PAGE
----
Maddy's sore tail

Maddy had been quiet and subdued for about a week, hiding and off her food. Her concerned mum noticed a sore under her tail and brought her straight down for us to look at. Maddy had an abscess (a swollen area full of pus) under her tail which had burst and and was very painful.

The most common reason for abscesses in cats is either a bite or scratch from another cat. In our urban environment we have a lot of domestic cats in a small area - cats by nature are territorial and fighting is their way of maintaining or expanding on their territory. Although it is unwanted and unsociable behaviour is is natural for cats (especially unfamiliar ones) in close quarters to fight. Keeping your cat indoors or in a cat enclosure is the only way you can be sure they will not get into fights, even those that stay in at night time are at risk of getting into trouble.

Because cats dig in dirt (especially when toileting) there is a lot of bacteria under the nails, their mouths also have high bacterial numbers. It is when these bacteria are introduced under the skin (by a tooth or nail) that an abscess forms.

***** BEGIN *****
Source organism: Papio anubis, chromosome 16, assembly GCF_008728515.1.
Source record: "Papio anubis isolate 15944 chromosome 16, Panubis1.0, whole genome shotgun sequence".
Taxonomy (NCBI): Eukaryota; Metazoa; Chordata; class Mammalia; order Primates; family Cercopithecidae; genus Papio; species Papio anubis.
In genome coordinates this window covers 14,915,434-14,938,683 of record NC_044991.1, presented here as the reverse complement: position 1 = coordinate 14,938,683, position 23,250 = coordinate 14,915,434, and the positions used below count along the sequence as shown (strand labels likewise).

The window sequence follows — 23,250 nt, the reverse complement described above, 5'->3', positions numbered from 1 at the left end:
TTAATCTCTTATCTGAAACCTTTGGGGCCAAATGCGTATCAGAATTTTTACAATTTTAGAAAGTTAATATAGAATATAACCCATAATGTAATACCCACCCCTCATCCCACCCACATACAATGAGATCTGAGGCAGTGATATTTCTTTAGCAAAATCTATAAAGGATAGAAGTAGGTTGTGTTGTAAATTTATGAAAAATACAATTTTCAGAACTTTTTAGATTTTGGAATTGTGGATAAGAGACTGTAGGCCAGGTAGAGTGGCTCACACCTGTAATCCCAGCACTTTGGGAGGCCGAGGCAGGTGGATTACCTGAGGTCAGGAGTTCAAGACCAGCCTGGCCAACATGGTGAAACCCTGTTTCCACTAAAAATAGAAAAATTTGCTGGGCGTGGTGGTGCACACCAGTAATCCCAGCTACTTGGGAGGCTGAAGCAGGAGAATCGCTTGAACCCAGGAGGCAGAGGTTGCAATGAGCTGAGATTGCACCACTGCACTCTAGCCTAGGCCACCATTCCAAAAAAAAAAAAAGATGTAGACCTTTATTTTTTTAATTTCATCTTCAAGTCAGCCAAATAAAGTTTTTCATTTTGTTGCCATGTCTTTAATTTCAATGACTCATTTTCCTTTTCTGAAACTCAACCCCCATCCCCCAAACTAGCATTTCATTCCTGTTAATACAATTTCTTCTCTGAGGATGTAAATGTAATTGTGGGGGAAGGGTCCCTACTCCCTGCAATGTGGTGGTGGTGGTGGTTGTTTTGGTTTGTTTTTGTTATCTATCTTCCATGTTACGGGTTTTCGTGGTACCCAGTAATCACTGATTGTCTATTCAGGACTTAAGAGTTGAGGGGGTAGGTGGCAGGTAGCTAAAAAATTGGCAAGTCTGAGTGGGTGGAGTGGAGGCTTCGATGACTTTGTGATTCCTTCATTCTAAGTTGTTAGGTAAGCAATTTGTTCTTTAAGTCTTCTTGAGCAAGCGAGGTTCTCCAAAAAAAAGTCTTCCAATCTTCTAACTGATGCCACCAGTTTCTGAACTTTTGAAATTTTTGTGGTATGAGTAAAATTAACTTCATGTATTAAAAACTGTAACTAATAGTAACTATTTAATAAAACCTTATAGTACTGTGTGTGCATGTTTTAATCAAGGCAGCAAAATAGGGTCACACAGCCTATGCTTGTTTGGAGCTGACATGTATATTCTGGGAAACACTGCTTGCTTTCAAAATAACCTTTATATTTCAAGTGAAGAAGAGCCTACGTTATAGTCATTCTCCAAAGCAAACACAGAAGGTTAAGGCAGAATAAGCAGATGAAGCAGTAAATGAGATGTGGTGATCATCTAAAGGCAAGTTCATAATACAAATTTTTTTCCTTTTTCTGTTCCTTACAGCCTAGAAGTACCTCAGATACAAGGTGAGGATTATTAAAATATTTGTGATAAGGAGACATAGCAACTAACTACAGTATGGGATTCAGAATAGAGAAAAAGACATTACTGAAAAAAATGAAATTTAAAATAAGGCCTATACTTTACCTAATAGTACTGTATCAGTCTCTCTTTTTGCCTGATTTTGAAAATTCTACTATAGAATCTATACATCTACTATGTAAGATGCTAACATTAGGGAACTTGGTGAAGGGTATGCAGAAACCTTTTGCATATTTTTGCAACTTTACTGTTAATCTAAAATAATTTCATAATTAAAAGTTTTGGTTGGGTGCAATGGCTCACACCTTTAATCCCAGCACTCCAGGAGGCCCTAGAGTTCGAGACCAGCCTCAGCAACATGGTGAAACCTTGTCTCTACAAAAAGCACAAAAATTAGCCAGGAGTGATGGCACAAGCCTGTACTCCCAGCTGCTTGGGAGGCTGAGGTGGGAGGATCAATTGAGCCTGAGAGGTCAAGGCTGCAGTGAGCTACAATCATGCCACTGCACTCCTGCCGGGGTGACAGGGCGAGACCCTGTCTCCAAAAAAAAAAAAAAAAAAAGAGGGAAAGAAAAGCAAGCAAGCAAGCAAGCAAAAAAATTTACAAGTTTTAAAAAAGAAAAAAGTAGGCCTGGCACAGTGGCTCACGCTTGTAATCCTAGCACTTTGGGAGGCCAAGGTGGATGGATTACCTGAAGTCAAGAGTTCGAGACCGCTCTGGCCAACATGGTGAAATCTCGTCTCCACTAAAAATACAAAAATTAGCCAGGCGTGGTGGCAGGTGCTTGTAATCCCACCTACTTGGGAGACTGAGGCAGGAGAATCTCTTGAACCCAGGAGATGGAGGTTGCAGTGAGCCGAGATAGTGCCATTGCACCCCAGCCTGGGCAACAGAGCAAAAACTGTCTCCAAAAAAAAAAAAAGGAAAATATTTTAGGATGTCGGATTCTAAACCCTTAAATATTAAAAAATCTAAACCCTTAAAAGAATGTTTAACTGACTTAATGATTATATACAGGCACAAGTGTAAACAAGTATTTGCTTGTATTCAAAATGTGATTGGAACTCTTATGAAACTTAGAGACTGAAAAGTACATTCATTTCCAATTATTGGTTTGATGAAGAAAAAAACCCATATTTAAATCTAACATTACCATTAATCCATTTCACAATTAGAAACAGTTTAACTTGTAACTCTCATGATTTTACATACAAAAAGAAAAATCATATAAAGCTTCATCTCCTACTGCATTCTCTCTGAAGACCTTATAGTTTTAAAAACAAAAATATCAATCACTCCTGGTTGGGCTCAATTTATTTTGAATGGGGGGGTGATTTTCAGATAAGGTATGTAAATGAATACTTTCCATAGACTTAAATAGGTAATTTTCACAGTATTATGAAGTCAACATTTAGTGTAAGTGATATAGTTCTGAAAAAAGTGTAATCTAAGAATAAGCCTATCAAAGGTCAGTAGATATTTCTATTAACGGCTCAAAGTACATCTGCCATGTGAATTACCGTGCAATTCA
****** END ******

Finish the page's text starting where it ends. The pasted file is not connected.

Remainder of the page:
Things you may notice at home are: lethargy, your cat feels hot, has a lump or swelling that has come up suddenly (this may even burst and have a very smelly thick discharge), she may be off her food and very quiet or sore to touch. The bacteria that cause abscesses are nasty and cause a lot of damage to the skin and surrounding tissues. Abscess are very painful and all require aggressive antibiotic therapy and often surgery to help drainage and reduce the risk of recurrence and extensive tissue damage.

The other risk we need to consider when cats fight is FIV or feline AIDs. This is a viral condition which spreads when an infected cat bites another. FIV is a severely debilitating disease reducing the ability of a cats immune system to work efficiently. Luckily for Maddy she had been vaccinated against FIV so was one less thing her mum had to worry about.

For Maddy however a course of antibiotics, a clean up and special Elizabethan collar to stop her licking the wound were what was needed, with a week things were healed and back to normal.

If you would like any further information on cat fight abscesses or feline AIDs please call the Clinic.